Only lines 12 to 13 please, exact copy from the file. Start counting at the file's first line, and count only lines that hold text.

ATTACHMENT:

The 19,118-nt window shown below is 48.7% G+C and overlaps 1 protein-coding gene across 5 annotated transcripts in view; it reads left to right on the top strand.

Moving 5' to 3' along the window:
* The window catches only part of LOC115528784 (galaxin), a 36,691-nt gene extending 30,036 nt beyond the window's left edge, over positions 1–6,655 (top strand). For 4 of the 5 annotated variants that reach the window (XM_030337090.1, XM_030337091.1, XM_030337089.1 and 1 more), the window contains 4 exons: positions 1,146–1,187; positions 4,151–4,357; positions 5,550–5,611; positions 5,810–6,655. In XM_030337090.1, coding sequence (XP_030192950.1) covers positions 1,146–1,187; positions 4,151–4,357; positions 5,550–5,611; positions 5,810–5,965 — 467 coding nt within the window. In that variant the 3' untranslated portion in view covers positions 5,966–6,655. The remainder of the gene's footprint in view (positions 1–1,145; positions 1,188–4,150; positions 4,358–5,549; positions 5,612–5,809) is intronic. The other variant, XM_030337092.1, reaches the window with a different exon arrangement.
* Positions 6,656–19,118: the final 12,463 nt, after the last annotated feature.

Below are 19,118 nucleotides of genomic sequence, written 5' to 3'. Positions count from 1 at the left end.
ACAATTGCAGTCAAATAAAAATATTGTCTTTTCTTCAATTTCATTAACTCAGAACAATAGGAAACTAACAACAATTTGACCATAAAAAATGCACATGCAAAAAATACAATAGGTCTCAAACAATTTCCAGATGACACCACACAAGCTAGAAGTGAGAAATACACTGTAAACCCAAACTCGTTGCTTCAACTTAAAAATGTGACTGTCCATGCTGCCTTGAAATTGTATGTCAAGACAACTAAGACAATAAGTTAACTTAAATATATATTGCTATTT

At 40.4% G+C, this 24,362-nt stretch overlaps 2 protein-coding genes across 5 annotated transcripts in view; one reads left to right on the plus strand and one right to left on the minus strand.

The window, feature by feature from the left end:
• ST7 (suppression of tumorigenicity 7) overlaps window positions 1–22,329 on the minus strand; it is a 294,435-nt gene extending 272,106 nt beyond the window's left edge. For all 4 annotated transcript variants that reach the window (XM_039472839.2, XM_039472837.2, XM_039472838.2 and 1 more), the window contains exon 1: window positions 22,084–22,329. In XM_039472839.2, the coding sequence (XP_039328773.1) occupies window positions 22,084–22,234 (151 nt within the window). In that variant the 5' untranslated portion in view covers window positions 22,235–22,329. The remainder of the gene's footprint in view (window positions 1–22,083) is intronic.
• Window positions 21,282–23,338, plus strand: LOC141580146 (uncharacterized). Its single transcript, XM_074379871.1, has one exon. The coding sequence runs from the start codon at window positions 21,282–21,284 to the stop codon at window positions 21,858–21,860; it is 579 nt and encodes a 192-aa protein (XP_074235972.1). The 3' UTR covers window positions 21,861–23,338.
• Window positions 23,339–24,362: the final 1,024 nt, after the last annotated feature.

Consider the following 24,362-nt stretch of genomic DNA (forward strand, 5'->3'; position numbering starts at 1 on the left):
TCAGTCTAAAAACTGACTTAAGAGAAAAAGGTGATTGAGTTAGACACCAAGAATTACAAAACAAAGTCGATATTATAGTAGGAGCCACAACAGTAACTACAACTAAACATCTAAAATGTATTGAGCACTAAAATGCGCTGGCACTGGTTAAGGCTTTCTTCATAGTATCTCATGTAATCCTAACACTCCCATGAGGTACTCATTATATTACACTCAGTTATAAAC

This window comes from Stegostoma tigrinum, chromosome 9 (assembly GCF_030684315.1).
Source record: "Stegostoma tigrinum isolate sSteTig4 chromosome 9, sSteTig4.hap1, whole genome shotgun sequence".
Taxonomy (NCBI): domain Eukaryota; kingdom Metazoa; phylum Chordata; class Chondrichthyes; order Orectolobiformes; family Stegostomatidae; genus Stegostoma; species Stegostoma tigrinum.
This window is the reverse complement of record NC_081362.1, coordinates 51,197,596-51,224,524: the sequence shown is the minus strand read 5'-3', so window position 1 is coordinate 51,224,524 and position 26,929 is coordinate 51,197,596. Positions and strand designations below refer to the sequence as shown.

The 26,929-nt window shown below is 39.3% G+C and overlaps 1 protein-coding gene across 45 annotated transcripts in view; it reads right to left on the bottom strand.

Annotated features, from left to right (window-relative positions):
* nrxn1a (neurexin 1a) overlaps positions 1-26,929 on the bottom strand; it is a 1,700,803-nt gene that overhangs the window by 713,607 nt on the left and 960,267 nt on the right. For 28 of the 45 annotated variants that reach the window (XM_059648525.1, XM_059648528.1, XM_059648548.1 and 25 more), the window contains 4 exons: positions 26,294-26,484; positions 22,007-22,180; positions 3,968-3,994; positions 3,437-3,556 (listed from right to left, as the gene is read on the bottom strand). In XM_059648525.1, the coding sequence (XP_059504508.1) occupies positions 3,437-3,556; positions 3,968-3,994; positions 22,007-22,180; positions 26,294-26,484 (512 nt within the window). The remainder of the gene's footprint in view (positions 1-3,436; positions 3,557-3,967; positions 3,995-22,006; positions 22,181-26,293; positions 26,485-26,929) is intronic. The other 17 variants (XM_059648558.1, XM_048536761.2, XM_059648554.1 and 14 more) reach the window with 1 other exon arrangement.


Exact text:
Consider the following 24,362-nt stretch of genomic DNA (forward strand, 5'->3'; position numbering starts at 1 on the left):
TCAGTCTAAAAACTGACTTAAGAGAAAAAGGTGATTGAGTTAGACACCAAGAATTACAAAACAAAGTCGATATTATAGTAGGAGCCACAACAGTAACTACAACTAAACATCTAAAATGTATTGAGCACTAAAATGCGCTGGCACTGGTTAAGGCTTTCTTCATAGTATCTCATGTAATCCTAACACTCCCATGAGGTACTCATTATATTACACTCAGTTATAAAC